On Tuesday, the Centers for Disease Control and Prevention (CDC), Dr. Tom Frieden, made a “plain truth” statement regarding Zika and the future of the disease.
“Zika and other diseases spread by Aedes aegypti,” he said, “are really not controllable with current technologies.”
At the moment, the CDC has upgraded its Zika-related health advisory for Florida. The CDC now argues that there’s a risk Zika will continue to spead in Miami. And the agency is now advising pregnant women to avoid areas in Miami-Dade county where the virus is highly contagious.
Currently, more than 110 pregnant women have tested positive for Zika in Florida. Miami Beach police officers also revealed they contracted the Zika virus while on duty. In addition, the first reported Zika birth defect was reported in Puerto Rico. Puerto Rico health secretary Ana Rius announced in a statement that the baby was born with severe brain defects as well as problems with hearing and vision.
Zika virus is caused by mosquitos and travelers who are pregnant or considering pregnancy should consult a doctor. In most cases, there are no symptoms but, the biggest risk is for pregnant women. The Zika virus causes microcephaly and other birth defects. The CDC reports that if the current rate of local transmission continues, nearly 24 percent of people will become pregnant.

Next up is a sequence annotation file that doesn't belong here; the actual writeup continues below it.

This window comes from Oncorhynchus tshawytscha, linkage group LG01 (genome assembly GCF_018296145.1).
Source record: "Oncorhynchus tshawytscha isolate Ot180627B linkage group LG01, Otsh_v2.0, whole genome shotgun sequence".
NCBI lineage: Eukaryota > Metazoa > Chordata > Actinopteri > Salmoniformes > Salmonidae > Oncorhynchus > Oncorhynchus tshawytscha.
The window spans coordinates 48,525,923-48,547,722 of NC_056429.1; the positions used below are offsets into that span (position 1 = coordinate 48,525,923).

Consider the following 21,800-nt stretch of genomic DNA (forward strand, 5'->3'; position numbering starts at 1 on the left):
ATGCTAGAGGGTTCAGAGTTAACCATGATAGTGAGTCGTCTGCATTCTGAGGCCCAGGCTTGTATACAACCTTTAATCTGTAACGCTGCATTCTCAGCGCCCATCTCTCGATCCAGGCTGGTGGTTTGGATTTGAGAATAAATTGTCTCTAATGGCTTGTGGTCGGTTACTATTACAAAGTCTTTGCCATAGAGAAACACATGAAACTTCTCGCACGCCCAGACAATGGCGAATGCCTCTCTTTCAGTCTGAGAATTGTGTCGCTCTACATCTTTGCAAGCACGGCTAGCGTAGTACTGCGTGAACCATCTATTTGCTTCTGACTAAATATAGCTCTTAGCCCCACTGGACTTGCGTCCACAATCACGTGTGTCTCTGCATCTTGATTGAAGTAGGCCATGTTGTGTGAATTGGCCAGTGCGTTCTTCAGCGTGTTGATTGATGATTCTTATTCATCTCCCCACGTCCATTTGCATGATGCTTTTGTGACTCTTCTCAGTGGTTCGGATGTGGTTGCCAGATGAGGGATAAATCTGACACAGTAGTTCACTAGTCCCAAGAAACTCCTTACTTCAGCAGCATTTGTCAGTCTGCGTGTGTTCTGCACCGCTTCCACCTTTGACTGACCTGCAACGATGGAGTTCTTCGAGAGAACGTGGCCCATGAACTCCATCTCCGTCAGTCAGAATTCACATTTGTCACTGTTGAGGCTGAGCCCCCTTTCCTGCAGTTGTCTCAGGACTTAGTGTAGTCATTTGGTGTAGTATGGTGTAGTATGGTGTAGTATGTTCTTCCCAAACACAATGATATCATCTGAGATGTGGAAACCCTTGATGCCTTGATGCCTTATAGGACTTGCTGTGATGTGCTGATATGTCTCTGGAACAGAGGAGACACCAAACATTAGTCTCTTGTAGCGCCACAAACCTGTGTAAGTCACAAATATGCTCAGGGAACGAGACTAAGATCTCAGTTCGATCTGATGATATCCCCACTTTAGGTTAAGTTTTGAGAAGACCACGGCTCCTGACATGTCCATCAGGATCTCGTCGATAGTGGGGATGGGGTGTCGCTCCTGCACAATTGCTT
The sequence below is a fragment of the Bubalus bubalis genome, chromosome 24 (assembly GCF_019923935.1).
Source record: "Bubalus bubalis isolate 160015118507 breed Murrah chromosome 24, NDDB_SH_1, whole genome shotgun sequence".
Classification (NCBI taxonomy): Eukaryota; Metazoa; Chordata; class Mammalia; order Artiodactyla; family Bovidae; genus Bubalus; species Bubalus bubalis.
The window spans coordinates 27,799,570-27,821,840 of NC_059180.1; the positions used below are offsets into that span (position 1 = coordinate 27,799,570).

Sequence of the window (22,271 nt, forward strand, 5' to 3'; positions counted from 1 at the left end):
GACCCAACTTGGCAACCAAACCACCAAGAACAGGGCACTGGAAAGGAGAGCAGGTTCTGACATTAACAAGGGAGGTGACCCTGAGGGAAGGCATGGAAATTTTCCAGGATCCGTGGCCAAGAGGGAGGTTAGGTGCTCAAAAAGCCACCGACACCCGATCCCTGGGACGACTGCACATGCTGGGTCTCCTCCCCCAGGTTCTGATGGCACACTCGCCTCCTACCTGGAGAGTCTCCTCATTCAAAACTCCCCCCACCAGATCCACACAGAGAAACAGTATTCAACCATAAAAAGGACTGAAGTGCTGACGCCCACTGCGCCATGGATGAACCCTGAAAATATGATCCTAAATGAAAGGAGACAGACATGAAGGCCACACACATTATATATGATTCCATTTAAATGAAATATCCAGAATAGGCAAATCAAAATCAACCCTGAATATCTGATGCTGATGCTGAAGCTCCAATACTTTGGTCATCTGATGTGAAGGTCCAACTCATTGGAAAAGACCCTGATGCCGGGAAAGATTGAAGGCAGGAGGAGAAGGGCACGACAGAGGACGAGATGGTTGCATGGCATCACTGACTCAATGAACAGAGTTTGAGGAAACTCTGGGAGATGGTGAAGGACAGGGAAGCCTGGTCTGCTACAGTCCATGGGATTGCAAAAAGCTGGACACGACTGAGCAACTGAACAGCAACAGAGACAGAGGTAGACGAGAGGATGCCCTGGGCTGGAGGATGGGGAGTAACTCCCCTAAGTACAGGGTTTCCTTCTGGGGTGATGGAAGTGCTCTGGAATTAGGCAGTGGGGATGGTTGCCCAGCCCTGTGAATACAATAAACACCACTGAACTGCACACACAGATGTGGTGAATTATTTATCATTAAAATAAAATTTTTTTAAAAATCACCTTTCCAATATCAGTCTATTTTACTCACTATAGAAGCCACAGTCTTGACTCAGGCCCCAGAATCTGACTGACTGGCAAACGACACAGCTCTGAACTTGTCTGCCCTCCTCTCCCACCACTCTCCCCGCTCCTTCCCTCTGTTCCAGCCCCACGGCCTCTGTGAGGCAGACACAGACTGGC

Newly released studies examining Zika have also revealed that the virus may also be affecting fertility in men. Studies done on mine found that the Zika virus attacked cells critical to sperm and sex hormone production in men. However, this is an early study and scientists argue that more research needs to be done to determine if the Zika virus affects human beings the same way it affects mice.
Dr. Friedman announced that there is a lot to be done to protect and help people from contracting the Zika virus.
“Researchers are discovering more about Zika virus every day — and there is much more still to be learned. But this will take time and it will take additional funding, which Congress has yet to provide. In the meantime, we can’t wait. It is critical to act now to protect expectant moms.”